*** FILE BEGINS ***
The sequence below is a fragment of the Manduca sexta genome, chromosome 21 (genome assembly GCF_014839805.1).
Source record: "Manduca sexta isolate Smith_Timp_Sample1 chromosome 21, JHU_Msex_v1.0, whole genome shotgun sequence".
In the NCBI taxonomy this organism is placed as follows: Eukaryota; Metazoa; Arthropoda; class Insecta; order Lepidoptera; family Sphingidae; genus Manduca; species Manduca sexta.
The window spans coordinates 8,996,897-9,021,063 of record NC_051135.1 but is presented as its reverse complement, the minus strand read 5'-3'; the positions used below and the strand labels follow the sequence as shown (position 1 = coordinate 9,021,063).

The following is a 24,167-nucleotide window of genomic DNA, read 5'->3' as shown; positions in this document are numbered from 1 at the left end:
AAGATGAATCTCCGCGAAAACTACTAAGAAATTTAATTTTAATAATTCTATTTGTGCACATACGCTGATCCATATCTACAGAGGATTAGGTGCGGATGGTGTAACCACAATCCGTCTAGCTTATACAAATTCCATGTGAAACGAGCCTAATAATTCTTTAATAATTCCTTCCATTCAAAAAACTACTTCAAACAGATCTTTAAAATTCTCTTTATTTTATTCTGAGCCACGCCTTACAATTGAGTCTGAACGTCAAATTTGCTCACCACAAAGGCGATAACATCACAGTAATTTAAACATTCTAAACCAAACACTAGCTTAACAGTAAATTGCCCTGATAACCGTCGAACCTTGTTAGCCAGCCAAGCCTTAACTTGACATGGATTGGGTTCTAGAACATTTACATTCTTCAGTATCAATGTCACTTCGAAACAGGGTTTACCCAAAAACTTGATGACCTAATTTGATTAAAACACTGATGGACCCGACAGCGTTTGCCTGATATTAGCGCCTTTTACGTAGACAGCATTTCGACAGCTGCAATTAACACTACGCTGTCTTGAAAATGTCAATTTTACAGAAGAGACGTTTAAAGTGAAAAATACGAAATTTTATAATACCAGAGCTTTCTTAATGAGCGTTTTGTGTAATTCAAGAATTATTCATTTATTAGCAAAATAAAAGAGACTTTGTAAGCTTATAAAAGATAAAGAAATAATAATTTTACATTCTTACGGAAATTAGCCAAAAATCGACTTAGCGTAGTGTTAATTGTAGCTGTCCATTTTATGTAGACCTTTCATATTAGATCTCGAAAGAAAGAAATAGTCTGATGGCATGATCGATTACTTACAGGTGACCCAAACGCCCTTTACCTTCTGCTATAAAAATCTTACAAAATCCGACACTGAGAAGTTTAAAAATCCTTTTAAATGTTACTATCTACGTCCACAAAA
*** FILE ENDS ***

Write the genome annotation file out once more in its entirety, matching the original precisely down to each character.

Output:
The sequence below is a fragment of the Manduca sexta genome, chromosome 21 (genome assembly GCF_014839805.1).
Source record: "Manduca sexta isolate Smith_Timp_Sample1 chromosome 21, JHU_Msex_v1.0, whole genome shotgun sequence".
In the NCBI taxonomy this organism is placed as follows: Eukaryota; Metazoa; Arthropoda; class Insecta; order Lepidoptera; family Sphingidae; genus Manduca; species Manduca sexta.
The window spans coordinates 8,996,897-9,021,063 of record NC_051135.1 but is presented as its reverse complement, the minus strand read 5'-3'; the positions used below and the strand labels follow the sequence as shown (position 1 = coordinate 9,021,063).

The following is a 24,167-nucleotide window of genomic DNA, read 5'->3' as shown; positions in this document are numbered from 1 at the left end:
AAGATGAATCTCCGCGAAAACTACTAAGAAATTTAATTTTAATAATTCTATTTGTGCACATACGCTGATCCATATCTACAGAGGATTAGGTGCGGATGGTGTAACCACAATCCGTCTAGCTTATACAAATTCCATGTGAAACGAGCCTAATAATTCTTTAATAATTCCTTCCATTCAAAAAACTACTTCAAACAGATCTTTAAAATTCTCTTTATTTTATTCTGAGCCACGCCTTACAATTGAGTCTGAACGTCAAATTTGCTCACCACAAAGGCGATAACATCACAGTAATTTAAACATTCTAAACCAAACACTAGCTTAACAGTAAATTGCCCTGATAACCGTCGAACCTTGTTAGCCAGCCAAGCCTTAACTTGACATGGATTGGGTTCTAGAACATTTACATTCTTCAGTATCAATGTCACTTCGAAACAGGGTTTACCCAAAAACTTGATGACCTAATTTGATTAAAACACTGATGGACCCGACAGCGTTTGCCTGATATTAGCGCCTTTTACGTAGACAGCATTTCGACAGCTGCAATTAACACTACGCTGTCTTGAAAATGTCAATTTTACAGAAGAGACGTTTAAAGTGAAAAATACGAAATTTTATAATACCAGAGCTTTCTTAATGAGCGTTTTGTGTAATTCAAGAATTATTCATTTATTAGCAAAATAAAAGAGACTTTGTAAGCTTATAAAAGATAAAGAAATAATAATTTTACATTCTTACGGAAATTAGCCAAAAATCGACTTAGCGTAGTGTTAATTGTAGCTGTCCATTTTATGTAGACCTTTCATATTAGATCTCGAAAGAAAGAAATAGTCTGATGGCATGATCGATTACTTACAGGTGACCCAAACGCCCTTTACCTTCTGCTATAAAAATCTTACAAAATCCGACACTGAGAAGTTTAAAAATCCTTTTAAATGTTACTATCTACGTCCACAAAA